It was all he could do, to climb on the bus headed roughly a thousand miles South. It wasn’t that he was in bad bodily shape, he was actually built much like a man who had been athletic and retained some semblance of that particular physique even though he was for a few years now mainly dormant. He wore a black shirt and faded blue jeans. A stress pack of smokes bulged a square in his hip pocket. His ticket was in his hand. His other hand held a backpack he’d purchased years ago.
The steps tried and tired his legs but it was really all in his head. He was a nervous wreck and hated to travel, so he never did. The backpack was from a shot at going back to school, a late bloomer attending community college but he dropped out before really quite going in. The physique he acquired predominantly through genes and not any long stint at any one sport, instead, he played at this and that rather well enough but flitted about until he grew too old for that sort of thing.
He had a wallet with his ID and not much else in it because he generally never lasted long at any of his many jobs, so was perpetually broke. He had, as it were, no stick-to-it in him so that life took control of him when he refused to take control of life. But he was a decent fellow who kept to where he needed to be even if he had to trick his mind until it was sick and believed that he had no choice but to be where he was needed.
The steep but not really as steep as they felt stairs took him to in front of a man who grabbed his ticket and handed him back a stub. That took him to a narrower-than-expected aisle which made him step slightly up and then slightly down into a musty upholstered seat. Every step he took jangled his nervous system. All along the way, he told himself that he could not possibly make this trip any more than he could make it to the sun and traverse its blazing surface.
He fumbled his backpack over his head and into a compartment. His mouth tasted of steel but his body felt like rubber. His stomach was in his throat and his head was somewhere higher than it physically was and hovered above him incredulously, dizzily. His hands were cold and shook like leaves. It was late August and the bus was not airconditioned. He needed out now but he sat down. He read somewhere that when in a panic attack, you should talk yourself through what needed doing by using your name as if you were instructing someone else calmly.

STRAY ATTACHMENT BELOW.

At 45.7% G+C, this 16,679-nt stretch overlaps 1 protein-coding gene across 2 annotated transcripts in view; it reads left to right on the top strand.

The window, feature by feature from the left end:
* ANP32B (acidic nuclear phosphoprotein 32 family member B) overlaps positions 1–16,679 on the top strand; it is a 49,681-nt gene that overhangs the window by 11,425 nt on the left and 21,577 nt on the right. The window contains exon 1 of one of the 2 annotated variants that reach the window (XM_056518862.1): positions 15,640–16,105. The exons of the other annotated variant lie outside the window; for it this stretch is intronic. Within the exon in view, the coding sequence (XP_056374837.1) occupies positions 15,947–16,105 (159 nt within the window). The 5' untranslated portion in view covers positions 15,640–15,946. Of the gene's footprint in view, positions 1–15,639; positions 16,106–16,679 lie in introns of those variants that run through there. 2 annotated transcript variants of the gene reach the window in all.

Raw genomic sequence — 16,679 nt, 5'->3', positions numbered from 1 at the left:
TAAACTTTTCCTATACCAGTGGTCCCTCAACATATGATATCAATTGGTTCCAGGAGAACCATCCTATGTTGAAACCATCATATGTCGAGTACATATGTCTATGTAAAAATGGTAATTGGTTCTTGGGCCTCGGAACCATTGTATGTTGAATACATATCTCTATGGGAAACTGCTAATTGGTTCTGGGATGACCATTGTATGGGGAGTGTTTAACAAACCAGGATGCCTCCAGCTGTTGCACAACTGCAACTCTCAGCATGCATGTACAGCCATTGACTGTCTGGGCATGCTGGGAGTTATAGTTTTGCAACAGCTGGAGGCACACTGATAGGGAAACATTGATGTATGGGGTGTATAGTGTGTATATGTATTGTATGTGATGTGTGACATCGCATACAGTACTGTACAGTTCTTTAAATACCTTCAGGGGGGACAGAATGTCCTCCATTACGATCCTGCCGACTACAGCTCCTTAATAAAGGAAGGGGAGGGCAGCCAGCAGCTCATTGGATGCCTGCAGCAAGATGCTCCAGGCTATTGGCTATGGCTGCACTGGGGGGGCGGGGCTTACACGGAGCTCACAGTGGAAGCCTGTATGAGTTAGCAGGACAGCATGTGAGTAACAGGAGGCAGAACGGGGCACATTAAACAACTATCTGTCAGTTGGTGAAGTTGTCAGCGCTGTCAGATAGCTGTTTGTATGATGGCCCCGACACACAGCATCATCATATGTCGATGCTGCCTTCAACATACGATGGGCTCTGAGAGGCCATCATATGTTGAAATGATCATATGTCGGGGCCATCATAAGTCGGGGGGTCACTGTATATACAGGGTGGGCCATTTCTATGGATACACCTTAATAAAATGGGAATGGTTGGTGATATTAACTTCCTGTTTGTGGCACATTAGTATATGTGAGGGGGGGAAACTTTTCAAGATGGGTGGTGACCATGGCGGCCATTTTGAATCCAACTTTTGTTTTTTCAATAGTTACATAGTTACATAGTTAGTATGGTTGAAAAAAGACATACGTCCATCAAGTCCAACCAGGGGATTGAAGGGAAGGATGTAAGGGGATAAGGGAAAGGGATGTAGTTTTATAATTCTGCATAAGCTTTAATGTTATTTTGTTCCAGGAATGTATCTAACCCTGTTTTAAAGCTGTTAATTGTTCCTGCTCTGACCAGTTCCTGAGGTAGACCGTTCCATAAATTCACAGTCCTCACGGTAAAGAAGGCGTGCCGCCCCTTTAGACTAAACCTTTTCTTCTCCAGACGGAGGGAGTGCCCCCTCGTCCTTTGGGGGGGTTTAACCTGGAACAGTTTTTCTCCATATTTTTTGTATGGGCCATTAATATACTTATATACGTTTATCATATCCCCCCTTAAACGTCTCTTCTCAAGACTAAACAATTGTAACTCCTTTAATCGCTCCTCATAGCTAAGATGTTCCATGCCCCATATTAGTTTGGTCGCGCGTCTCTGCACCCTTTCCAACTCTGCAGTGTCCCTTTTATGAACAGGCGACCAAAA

“Sit down, Sam,” Sam said to Sam. No one looked at him funny and that made him all the more nervous. What if his heart exploded or a sudden seizure made him swallow his tongue, who here would come to his aid from amongst these ignoring uncaring cold strangers. He had no one. No one at all. Except for her. He had her and she him, and in a thousand miles they’d meet forever. He hated traveling. He’d get there and happily never leave. He’d die in her arms years from this miserably trying now.
In his wallet was also a photo of her and his hands trembled too badly to trust them to take it out for a look, so he closed his eyes and saw it. In a short shallow breath he released “Cheryl,” and with that, the next few breaths were a bit more even. Then the bus was mostly filled and then it looked as though the driver was set and then Sam’s vision tunneled. He recalled as a young man being too scared to walk from his parent’s house to the mailbox. There was pea-gravel mixed in with grassy patches in dirt and his head swam and his knees went weak.
Inside the house, his mother lay crippled and he knew he had to stay even as his siblings did not. Someone had to care for her and someone had to get the mail and usually it was supermarket circulars but other times it was bills. He did not have to stay here. He had to get off the bus. His swimming head and his weak knees. He could not do this. He mourned Cheryl and the life they could have had if he only could ever just. He will run off the bus, be sad a bit, and then okay enough. Nothing new.
A hand touched his forearm. How had he not seen the man take the seat next to him? He was maybe seventy. Wiry thin and long but held together better than in a willowy way. He wore an eggshell-colored suit and a white fedora rested on his lap. His hair was short white cotton his face was drawn coal black. His hand stiffly stayed in place. “First time traveling, son?” Sam’s clouding vision saw the dirt under the man’s fingernails and arthritis in his fingers. Then saw his own hand, the scars of frustrations and anger on his knuckles.
“I’m not much of a reader but I like to travel with something so it looks like I shouldn’t be bothered to chat.” He handed Sam a slightly outdated issue of a glossy magazine. Sam didn’t respond as his head was elsewhere mourning and spinning, trying to will his body not to die but to run. “Flying cars,” said the man, “Says in here that damn soon there’ll be flying cars. Imagine that.” Sam must’ve taken on a greener hue. “Sorry,” the man said looking at him carefully. “An artist drew a picture. Looked like something from the funny papers.” Sam maybe chuckled. “You’ll be just fine.” The hand gripped his forearm and withdrew.
“Where ya headed, son?”
“South.” Sam parched.
“We all are son. To a southern lady?”
The man sighed knowingly and settled in. They spoke a bit, lightly and airily. Sam’s legs felt better, just heavy, and his head felt a welcomed tiredness coming on. He only then realized the bus was rolling and headed to an on-ramp. It wound up and into a highway lane and the man said something that calmed or at least distracted. All was silent for an hour as the sun began to set and all the while Sam tried not to think too hard about the difficult past or the hopeful future finally and maddeningly within grasp. The man shared half his peanut butter sandwich. It tasted nothing at all of traveling.